Our estimates of the Board's workload in fiscal years 1973 and 1974 are based primarily on the volume of prime contract awards by procurement agencies in fiscal years 1971, 1972, and 1973, especially those by the Department of Defense and the National Aeronautics and Space Administration. It is expected that such awards will generate 4,875 filings by contractors in each of fiscal years 1973 and 1974, of which 450 will be assigned in each of those years to the Regional Boards for processing. The nature of cases assigned to Regional Boards in recent years changed considerably, resulting in an increase in the percentage of excessive profits cases, and consequently an increase in the processing time.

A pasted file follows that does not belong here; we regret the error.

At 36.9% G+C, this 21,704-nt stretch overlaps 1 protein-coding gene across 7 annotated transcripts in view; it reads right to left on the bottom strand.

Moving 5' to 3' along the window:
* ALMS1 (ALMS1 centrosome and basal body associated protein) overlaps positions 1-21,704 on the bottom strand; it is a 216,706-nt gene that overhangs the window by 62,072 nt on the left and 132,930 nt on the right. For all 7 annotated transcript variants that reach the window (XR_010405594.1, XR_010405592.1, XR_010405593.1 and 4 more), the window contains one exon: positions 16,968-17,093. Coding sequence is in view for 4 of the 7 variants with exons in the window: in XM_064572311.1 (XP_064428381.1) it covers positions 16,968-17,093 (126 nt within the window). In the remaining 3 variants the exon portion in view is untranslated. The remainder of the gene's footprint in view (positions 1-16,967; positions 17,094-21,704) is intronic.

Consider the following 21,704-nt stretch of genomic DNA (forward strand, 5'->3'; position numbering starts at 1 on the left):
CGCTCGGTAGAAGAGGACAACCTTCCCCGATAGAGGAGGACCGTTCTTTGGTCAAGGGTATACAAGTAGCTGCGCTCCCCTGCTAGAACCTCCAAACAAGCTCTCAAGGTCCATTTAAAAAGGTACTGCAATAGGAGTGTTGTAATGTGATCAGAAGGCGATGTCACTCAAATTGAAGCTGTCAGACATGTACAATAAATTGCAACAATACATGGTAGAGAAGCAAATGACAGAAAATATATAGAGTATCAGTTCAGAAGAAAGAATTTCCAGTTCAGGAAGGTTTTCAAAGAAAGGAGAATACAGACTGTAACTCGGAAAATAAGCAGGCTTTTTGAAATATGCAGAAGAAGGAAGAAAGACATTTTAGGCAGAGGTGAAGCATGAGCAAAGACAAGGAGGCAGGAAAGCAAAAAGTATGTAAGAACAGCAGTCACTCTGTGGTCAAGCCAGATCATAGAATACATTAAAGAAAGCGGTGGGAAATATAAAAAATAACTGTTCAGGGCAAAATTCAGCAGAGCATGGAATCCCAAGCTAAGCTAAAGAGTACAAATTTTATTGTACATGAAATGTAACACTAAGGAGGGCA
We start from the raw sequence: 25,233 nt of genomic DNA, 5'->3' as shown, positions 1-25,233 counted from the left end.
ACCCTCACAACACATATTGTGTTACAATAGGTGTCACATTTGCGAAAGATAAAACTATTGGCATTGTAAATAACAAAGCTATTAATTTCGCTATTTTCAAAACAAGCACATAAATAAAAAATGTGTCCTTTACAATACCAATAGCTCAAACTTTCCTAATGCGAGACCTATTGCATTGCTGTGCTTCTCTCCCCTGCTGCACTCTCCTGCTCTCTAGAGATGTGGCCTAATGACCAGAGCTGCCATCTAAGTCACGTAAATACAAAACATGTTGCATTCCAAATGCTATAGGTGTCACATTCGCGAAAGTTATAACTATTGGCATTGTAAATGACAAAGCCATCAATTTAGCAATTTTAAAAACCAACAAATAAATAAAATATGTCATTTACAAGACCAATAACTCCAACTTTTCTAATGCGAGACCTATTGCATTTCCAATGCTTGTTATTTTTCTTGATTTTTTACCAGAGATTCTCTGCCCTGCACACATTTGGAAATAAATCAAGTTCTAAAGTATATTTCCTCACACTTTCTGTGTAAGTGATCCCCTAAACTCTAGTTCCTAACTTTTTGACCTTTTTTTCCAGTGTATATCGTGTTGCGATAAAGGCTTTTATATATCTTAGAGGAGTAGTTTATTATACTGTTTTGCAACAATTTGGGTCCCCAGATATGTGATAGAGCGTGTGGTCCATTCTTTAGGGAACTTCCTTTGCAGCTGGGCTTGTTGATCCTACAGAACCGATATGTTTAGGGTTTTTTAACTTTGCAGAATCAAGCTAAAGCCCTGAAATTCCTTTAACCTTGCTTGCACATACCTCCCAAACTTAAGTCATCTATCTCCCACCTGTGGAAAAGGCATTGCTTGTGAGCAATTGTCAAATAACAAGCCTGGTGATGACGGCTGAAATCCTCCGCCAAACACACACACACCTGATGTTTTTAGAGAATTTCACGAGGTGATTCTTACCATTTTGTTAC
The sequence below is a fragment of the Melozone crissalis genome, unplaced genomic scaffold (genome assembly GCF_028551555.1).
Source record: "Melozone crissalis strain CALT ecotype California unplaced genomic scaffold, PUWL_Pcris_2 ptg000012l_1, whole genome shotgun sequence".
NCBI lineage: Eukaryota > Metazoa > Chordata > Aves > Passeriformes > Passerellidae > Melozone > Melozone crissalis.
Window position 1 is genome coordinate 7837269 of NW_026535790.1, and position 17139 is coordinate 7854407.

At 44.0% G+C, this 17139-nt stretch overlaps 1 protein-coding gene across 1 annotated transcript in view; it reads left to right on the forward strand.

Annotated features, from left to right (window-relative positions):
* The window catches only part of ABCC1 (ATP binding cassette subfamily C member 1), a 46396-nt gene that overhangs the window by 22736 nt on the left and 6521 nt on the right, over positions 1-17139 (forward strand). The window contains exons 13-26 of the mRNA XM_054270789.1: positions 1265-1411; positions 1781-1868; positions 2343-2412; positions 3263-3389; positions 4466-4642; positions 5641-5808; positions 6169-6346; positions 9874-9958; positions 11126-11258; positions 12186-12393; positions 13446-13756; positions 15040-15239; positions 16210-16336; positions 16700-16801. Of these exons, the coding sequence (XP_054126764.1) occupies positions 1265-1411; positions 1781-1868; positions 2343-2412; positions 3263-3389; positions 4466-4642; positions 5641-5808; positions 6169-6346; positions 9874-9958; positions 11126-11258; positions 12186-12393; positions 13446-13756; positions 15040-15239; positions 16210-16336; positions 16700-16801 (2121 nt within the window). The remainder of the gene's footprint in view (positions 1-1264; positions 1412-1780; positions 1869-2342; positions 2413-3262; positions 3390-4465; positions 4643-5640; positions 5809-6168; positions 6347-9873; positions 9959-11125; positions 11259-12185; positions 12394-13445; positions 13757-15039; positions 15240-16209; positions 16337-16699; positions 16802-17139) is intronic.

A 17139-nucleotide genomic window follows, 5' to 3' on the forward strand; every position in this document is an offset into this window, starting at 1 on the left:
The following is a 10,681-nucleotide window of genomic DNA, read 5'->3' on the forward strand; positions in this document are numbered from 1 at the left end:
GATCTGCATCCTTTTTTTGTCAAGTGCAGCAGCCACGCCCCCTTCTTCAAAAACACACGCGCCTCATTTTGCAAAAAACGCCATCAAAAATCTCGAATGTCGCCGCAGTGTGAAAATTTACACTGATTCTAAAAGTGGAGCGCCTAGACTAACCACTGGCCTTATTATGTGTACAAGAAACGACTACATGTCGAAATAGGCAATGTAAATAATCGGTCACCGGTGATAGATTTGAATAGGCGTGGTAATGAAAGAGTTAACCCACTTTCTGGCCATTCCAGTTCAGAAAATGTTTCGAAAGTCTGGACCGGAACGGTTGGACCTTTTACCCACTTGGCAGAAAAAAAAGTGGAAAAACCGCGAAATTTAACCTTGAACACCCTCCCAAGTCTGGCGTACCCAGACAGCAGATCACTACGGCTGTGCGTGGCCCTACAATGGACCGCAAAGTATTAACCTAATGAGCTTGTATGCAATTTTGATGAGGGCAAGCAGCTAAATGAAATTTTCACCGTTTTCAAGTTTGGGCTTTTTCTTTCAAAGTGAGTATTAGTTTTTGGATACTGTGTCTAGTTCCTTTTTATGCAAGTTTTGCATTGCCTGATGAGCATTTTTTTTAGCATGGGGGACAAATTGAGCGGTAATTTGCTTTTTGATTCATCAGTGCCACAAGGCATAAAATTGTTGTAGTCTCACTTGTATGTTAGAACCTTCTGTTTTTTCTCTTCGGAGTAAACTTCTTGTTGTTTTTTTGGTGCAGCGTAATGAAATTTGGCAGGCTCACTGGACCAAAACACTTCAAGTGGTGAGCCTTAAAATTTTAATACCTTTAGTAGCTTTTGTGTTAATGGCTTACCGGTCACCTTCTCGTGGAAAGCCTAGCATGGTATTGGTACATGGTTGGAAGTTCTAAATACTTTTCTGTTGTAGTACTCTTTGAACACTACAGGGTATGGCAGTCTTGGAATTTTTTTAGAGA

It is estimated that the declining backlog in the Regional Boards will reduce their completions from 650 in fiscal year 1973 to 500 in fiscal year 1974. The backlog of uncompleted assignments will drop from approximately 725 at the end of fiscal year 1973 to 675 at the end of fiscal year 1974, as compared with 925 on June 30, 1972.

The continuation of Regional Board determinations of excessive profits at a high level during fiscal year 1973 will result in a large number of cases that will be reassigned for final determination by the Statutory Board. A substantial number of these will not be completed during fiscal year 1973. It is estimated that 211 of such cases will be reassigned in fiscal year 1973 and 155 in fiscal year 1974. These cases require detailed and extensive study and analysis by the Headquarters staff and the preparation of technical reports to the Statutory Board and to contractors.